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GCC: Renewed focus on structural reforms to drive growth

Khatija Haque - Head of Research & Chief Economist
Published Date: 23 March 2021

 

Notwithstanding last week’s decline in oil prices, the outlook for GCC budgets is much better than it was at the start of the year, following OPEC’s decision to curtail oil production for longer.  In our note on 8 March, we argued that governments in the region would likely prioritise deficit reduction over increased spending to boost growth this year, and that lower oil production for longer would weigh on headline GDP growth in 2021.  

As a result of a relatively conservative fiscal stance in the region over the last year – especially when compared with the largesse seen in the US, Japan and to a smaller extent Europe - we have maintained that the recovery in the non-oil sectors in the GCC economies this year would be largely driven by improving external conditions: the normalization of activity as vaccines are rolled out, recovery in global trade volumes, rebound in travel and tourism and increased investment. 

The PMI survey data indicated a slowdown in activity across the three biggest GCC economies in February as tighter restrictions were reimposed or extended in most major economies to curb the spread of the coronavirus.  The UAE’s PMI averaged 50.9 over January-February, indicating very little expansion in the non-oil sectors at the start of the year.  Firms appeared to be cautious about the outlook and this is likely weighing on private sector investment. 

GCC PMIs moderated in February

Source: IHS Markit, Emirates NBD Research

Moreover, the loss of private sector jobs since Q2 2020 has led to a decline in the expatriate population in the region.  S&P Global Ratings estimates that the population of the GCC declined by -4% last year.  For the UAE, the estimates range from -8% (S&P) to -10% (Oxford Economics).  Official data on private school enrollments and active mobile phone subscriptions also point to a decline in the UAE’s population last year.  This will likely have a negative impact on the speed with which GCC private sector consumption will rebound, particularly for countries where the majority of the population is expatriate, such as the UAE and Kuwait. 

Reluctant to boost spending to drive growth and job creation, even with higher than expected oil prices this year, governments in the region have increasingly focused on structural reforms in order to attract investment and talent and boost domestic demand.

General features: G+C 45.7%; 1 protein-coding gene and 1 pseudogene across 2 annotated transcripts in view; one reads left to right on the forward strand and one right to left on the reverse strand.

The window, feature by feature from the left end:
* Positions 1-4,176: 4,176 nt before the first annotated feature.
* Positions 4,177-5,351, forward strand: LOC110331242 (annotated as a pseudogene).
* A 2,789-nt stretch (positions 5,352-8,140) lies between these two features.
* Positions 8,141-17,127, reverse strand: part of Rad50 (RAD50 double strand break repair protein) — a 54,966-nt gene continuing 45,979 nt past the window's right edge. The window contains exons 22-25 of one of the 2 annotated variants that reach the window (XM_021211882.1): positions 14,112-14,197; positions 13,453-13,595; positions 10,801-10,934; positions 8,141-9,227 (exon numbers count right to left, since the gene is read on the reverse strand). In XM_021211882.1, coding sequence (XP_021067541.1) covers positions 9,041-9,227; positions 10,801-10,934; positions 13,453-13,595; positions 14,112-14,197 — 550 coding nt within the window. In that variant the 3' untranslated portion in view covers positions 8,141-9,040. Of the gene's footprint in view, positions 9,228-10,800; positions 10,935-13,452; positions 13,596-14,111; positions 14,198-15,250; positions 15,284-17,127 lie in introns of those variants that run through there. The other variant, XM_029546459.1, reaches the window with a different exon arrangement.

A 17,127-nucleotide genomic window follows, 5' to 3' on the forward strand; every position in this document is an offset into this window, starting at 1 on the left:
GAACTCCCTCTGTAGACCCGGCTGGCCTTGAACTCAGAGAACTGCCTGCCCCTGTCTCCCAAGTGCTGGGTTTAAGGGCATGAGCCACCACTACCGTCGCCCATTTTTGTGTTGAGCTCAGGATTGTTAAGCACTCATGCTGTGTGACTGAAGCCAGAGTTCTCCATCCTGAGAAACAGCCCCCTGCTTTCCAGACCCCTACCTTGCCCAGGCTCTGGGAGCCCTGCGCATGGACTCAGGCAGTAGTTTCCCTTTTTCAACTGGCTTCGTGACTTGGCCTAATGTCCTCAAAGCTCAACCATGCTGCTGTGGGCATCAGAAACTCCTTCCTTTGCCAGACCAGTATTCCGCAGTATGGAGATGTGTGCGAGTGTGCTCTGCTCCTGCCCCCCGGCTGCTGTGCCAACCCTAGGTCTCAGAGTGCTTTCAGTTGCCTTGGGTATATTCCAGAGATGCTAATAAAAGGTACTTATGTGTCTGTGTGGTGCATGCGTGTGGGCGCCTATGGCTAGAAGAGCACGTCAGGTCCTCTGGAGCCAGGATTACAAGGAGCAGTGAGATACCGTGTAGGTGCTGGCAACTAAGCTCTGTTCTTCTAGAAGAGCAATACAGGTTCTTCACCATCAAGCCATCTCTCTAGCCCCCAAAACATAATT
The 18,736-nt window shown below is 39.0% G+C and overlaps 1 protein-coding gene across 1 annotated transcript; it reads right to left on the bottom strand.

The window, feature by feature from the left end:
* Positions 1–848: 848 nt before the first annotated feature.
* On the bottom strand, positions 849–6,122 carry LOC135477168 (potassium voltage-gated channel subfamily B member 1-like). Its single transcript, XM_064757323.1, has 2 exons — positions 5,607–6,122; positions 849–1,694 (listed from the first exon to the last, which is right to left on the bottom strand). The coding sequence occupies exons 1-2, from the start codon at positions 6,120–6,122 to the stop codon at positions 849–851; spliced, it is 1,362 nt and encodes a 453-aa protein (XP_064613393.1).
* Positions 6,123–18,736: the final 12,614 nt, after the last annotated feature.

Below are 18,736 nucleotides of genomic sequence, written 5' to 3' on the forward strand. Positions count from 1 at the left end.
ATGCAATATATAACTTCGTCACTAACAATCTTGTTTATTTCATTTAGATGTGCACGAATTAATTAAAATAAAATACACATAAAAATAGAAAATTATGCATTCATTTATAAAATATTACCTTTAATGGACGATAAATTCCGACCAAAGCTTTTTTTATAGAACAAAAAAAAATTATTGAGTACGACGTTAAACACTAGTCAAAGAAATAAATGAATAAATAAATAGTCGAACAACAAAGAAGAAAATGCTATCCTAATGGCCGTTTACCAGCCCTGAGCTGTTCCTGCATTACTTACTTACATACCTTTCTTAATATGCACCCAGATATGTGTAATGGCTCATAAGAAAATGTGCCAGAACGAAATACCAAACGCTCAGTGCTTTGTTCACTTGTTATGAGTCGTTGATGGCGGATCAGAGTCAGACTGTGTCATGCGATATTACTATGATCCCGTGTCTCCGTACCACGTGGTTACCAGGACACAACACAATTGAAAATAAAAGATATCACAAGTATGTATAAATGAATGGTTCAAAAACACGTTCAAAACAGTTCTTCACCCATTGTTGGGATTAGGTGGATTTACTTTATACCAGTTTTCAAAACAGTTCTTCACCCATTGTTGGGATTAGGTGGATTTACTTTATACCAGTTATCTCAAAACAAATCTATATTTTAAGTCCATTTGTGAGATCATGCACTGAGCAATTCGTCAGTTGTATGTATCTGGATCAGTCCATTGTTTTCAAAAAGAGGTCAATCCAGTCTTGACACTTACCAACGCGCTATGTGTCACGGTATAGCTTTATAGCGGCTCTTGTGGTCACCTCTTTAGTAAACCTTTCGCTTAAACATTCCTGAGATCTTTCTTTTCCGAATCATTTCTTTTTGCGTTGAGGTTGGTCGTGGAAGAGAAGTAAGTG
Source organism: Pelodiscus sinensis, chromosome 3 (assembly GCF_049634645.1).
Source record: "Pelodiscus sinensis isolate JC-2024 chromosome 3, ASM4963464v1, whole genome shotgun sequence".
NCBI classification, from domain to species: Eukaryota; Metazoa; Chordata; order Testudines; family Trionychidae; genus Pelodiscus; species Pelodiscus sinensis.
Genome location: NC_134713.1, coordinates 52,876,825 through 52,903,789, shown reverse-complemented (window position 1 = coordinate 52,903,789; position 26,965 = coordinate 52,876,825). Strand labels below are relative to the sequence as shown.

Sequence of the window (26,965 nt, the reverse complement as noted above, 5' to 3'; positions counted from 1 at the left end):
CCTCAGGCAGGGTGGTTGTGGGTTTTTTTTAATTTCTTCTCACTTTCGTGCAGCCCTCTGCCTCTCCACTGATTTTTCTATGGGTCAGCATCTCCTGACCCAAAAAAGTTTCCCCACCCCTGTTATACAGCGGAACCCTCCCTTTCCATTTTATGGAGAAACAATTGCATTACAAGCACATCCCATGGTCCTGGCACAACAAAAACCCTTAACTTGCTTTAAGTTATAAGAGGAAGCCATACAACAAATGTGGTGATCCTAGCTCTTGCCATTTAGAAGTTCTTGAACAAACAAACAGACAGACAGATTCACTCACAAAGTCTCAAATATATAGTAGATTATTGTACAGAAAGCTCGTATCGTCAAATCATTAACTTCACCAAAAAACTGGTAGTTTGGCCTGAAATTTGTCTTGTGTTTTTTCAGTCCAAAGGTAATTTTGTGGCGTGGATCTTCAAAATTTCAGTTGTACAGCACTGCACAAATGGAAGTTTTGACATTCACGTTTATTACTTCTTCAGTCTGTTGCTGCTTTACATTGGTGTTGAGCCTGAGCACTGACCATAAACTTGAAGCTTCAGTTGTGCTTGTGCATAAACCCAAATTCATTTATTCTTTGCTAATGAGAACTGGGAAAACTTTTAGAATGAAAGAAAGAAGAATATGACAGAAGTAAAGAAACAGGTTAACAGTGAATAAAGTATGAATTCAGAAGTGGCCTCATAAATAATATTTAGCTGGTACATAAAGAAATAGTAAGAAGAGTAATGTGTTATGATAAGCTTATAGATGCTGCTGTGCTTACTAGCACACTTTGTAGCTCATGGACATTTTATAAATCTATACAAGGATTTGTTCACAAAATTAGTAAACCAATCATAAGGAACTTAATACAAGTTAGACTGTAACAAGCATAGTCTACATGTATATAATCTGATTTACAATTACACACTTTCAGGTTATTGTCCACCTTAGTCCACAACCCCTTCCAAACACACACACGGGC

Earlier this month, Saudi Arabia enacted changes to its labour regulations to allow greater job mobility for expatriates, which could result in better alignment of salaries for foreign workers and Saudi nationals, and improve the attractiveness of the kingdom for more highly skilled employees.   Saudi Arabia also announced that from 2024, it would only award contracts to companies that had their regional headquarters in the kingdom.  While the specifics around this rule have yet to be clarified, it is aimed at requiring international firms to increase their investment – both financial and human capital - in the kingdom over the next three years. Saudi Arabia has pledged to continue developing the necessary infrastructure (education, healthcare, transport, leisure) to make the country a more attractive destination for foreign investment as well.  

The UAE has announced several new and expanded visa schemes over the last year in an effort to attract and retain talent.  The 10-year “golden visa” scheme was expanded to include a broader segment of the population, and new remote working visas and retirement visas were also introduced. Legislation to allow 100% foreign ownership of onshore companies was also passed, and is a key component of the recently announced industrial development strategy, which aims to double the size of the UAE’s manufacturing sector over the next decade, along with increasing research and development spending. 

One of the key goals of the industrial development strategy is to create (skilled) jobs in the private sector which is essential for attracting and retaining talent, and boosting domestic demand.   Importantly the strategy does not rely on a specific budgetary commitment from the government, but rather on creating the right environment through legislative reforms, providing incentives for investment, and providing financing to support SMEs in the industrial sector. However, we also recognize that structural reforms take time to implement and to yield results, and the eventual outcome will depend on how effectively the reforms and development strategies are executed.